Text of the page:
The ancient city of Dholavira was the southern centre of the Harappan Civilization. Situated on the arid island of Khadir in the State of Gujarat, the city was continuously occupied between ca. 3000-1500 BCE. Today an important archaeological site, Dholavira is one of the best preserved Harappan urban settlements in Southeast Asia. The site comprises a fortified city and cemetery. The city was constructed near two seasonal streams that provided water, a scarce resource in the region. The city consisted of a heavily fortified castle and ceremonial ground along with streets and houses of different proportions. Archaeologists surmise that this testifies to a stratified social order in the city.
The city had a sophisticated water management system that demonstrates the ingenuity of the Dholavira people in their struggle to survive and thrive in a harsh environment. Moreover, the site includes a large cemetery with cenotaphs of six types testifying to the Harappan’s unique view of death. Bead processing workshops and artefacts of various kinds such as copper, shell, stone, jewellery of semi-precious stones, terracotta, gold, ivory and other materials have been found during archaeological excavations of the site, exhibiting the culture’s artistic and technological achievements.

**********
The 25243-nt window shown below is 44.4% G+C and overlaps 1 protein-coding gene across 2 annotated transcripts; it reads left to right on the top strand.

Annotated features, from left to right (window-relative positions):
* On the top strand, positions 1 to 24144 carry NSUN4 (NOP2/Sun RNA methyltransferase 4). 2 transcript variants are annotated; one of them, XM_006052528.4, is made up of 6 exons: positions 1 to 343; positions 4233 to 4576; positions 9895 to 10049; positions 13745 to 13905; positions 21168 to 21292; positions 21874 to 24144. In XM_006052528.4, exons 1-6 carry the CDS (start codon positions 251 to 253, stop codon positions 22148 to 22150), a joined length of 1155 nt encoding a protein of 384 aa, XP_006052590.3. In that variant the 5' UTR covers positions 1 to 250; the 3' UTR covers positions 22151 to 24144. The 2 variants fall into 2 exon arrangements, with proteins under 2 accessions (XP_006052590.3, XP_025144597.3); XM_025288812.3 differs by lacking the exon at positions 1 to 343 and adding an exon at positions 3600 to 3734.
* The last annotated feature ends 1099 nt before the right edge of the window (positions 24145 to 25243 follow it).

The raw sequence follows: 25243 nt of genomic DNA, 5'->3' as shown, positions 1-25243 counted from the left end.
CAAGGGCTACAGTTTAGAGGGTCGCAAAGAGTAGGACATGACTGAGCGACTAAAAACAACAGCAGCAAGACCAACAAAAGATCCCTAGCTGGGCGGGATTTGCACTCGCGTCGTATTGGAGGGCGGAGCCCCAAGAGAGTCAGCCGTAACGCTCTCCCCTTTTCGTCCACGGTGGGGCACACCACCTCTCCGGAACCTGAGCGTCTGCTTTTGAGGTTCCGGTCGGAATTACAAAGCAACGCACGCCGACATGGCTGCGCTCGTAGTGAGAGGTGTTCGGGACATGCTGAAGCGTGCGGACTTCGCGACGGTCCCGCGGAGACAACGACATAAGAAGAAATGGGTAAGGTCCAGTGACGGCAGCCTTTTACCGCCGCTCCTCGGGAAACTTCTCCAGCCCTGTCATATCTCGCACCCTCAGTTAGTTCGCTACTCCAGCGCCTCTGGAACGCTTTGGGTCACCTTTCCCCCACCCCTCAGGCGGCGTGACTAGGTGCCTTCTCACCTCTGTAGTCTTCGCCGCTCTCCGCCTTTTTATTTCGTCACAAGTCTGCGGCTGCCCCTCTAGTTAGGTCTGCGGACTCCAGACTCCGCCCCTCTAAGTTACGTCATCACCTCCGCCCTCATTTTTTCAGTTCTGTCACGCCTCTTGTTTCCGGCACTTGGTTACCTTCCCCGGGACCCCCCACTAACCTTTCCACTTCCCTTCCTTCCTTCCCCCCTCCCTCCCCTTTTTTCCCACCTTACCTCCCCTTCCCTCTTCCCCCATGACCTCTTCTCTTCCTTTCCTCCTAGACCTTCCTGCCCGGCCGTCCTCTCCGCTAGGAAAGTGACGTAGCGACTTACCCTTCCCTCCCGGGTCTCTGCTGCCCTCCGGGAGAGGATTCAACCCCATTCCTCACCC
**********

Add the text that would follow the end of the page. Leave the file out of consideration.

Evidence for inter-regional trade with other Harappan cities, as well as with cities in the Mesopotamia region and the Oman peninsula has also been discovered. The layout of the city exhibits a well-organized system of streets and urban infrastructure. There are distinct areas for industries, administration and living. Its citadel is within the fortified area. The structures were built with load-bearing stone walls that may have had wooden roofs. The interior areas were supported by stone columns with wooden poles in the middle for reinforcement.
There are several theories that attempt to explain what caused the decline of this thriving city. It appears that a gradual decrease in sea level resulted in an arid climate, which was not conducive to human habitation. In addition, a gradual shift in the path of the river away from its shores drained their reservoirs of water. Once people migrated to more habitable areas of the Indus Valley, the city lay buried for several millennia before it was rediscovered in 1956. The excavations started in 1989. Today, Dholavira is one of the largest Harappan sites. There is an archaeological museum near the excavation site where visitors can learn about the city structure and the Indus Valley Civilization.